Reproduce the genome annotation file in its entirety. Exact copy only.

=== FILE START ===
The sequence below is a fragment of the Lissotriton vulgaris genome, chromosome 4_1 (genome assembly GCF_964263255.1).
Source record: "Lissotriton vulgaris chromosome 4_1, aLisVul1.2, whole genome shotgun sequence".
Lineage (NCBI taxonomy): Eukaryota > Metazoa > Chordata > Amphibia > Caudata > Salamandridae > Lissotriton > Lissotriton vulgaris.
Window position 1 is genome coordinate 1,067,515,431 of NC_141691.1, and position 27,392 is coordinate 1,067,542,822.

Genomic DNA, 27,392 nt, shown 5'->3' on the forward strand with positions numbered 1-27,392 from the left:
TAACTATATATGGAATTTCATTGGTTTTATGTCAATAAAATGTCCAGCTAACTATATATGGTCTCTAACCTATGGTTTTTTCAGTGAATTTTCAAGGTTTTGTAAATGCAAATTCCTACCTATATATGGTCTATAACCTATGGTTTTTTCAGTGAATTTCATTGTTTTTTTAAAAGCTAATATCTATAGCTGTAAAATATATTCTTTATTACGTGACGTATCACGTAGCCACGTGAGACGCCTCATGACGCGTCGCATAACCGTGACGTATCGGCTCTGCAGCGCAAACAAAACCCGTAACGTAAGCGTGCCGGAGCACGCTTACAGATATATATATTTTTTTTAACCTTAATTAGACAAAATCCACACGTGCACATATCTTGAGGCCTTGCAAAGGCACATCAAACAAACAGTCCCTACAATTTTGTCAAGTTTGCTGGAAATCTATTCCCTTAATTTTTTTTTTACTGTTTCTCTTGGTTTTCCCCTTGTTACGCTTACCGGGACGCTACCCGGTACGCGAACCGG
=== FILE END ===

The sequence below is a fragment of the Lissotriton vulgaris genome, chromosome 4_1 (genome assembly GCF_964263255.1).
Source record: "Lissotriton vulgaris chromosome 4_1, aLisVul1.2, whole genome shotgun sequence".
Lineage (NCBI taxonomy): Eukaryota > Metazoa > Chordata > Amphibia > Caudata > Salamandridae > Lissotriton > Lissotriton vulgaris.
Window position 1 is genome coordinate 1,067,515,431 of NC_141691.1, and position 27,392 is coordinate 1,067,542,822.

Genomic DNA, 27,392 nt, shown 5'->3' on the forward strand with positions numbered 1-27,392 from the left:
TAACTATATATGGAATTTCATTGGTTTTATGTCAATAAAATGTCCAGCTAACTATATATGGTCTCTAACCTATGGTTTTTTCAGTGAATTTTCAAGGTTTTGTAAATGCAAATTCCTACCTATATATGGTCTATAACCTATGGTTTTTTCAGTGAATTTCATTGTTTTTTTAAAAGCTAATATCTATAGCTGTAAAATATATTCTTTATTACGTGACGTATCACGTAGCCACGTGAGACGCCTCATGACGCGTCGCATAACCGTGACGTATCGGCTCTGCAGCGCAAACAAAACCCGTAACGTAAGCGTGCCGGAGCACGCTTACAGATATATATATTTTTTTTAACCTTAATTAGACAAAATCCACACGTGCACATATCTTGAGGCCTTGCAAAGGCACATCAAACAAACAGTCCCTACAATTTTGTCAAGTTTGCTGGAAATCTATTCCCTTAATTTTTTTTTTACTGTTTCTCTTGGTTTTCCCCTTGTTACGCTTACCGGGACGCTACCCGGTACGCGAACCGG